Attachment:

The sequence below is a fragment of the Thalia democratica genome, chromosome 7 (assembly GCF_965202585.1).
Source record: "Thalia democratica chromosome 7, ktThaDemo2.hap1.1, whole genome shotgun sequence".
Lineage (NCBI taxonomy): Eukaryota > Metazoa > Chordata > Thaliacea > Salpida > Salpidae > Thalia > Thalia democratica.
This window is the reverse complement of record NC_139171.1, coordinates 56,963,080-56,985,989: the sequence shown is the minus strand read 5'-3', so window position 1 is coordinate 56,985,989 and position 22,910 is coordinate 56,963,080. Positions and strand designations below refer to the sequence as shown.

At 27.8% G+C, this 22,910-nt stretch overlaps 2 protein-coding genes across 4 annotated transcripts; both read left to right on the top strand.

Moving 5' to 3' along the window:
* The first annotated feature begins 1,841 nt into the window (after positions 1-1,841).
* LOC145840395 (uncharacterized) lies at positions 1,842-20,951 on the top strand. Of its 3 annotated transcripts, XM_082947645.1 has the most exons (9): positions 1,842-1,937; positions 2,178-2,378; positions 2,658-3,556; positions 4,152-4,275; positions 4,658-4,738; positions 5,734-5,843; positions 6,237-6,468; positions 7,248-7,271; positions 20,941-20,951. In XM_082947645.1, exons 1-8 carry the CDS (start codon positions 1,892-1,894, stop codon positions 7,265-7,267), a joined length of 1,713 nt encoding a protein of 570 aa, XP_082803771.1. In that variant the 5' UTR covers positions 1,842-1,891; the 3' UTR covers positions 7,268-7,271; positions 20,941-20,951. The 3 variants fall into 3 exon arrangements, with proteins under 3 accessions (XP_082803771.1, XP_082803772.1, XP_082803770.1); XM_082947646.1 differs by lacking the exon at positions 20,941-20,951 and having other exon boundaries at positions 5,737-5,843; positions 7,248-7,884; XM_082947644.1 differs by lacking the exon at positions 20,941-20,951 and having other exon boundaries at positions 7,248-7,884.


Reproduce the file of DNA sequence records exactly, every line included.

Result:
The sequence below is a fragment of the Thalia democratica genome, chromosome 7 (assembly GCF_965202585.1).
Source record: "Thalia democratica chromosome 7, ktThaDemo2.hap1.1, whole genome shotgun sequence".
Lineage (NCBI taxonomy): Eukaryota > Metazoa > Chordata > Thaliacea > Salpida > Salpidae > Thalia > Thalia democratica.
This window is the reverse complement of record NC_139171.1, coordinates 56,963,080-56,985,989: the sequence shown is the minus strand read 5'-3', so window position 1 is coordinate 56,985,989 and position 22,910 is coordinate 56,963,080. Positions and strand designations below refer to the sequence as shown.

At 27.8% G+C, this 22,910-nt stretch overlaps 2 protein-coding genes across 4 annotated transcripts; both read left to right on the top strand.

Moving 5' to 3' along the window:
* The first annotated feature begins 1,841 nt into the window (after positions 1-1,841).
* LOC145840395 (uncharacterized) lies at positions 1,842-20,951 on the top strand. Of its 3 annotated transcripts, XM_082947645.1 has the most exons (9): positions 1,842-1,937; positions 2,178-2,378; positions 2,658-3,556; positions 4,152-4,275; positions 4,658-4,738; positions 5,734-5,843; positions 6,237-6,468; positions 7,248-7,271; positions 20,941-20,951. In XM_082947645.1, exons 1-8 carry the CDS (start codon positions 1,892-1,894, stop codon positions 7,265-7,267), a joined length of 1,713 nt encoding a protein of 570 aa, XP_082803771.1. In that variant the 5' UTR covers positions 1,842-1,891; the 3' UTR covers positions 7,268-7,271; positions 20,941-20,951. The 3 variants fall into 3 exon arrangements, with proteins under 3 accessions (XP_082803771.1, XP_082803772.1, XP_082803770.1); XM_082947646.1 differs by lacking the exon at positions 20,941-20,951 and having other exon boundaries at positions 5,737-5,843; positions 7,248-7,884; XM_082947644.1 differs by lacking the exon at positions 20,941-20,951 and having other exon boundaries at positions 7,248-7,884.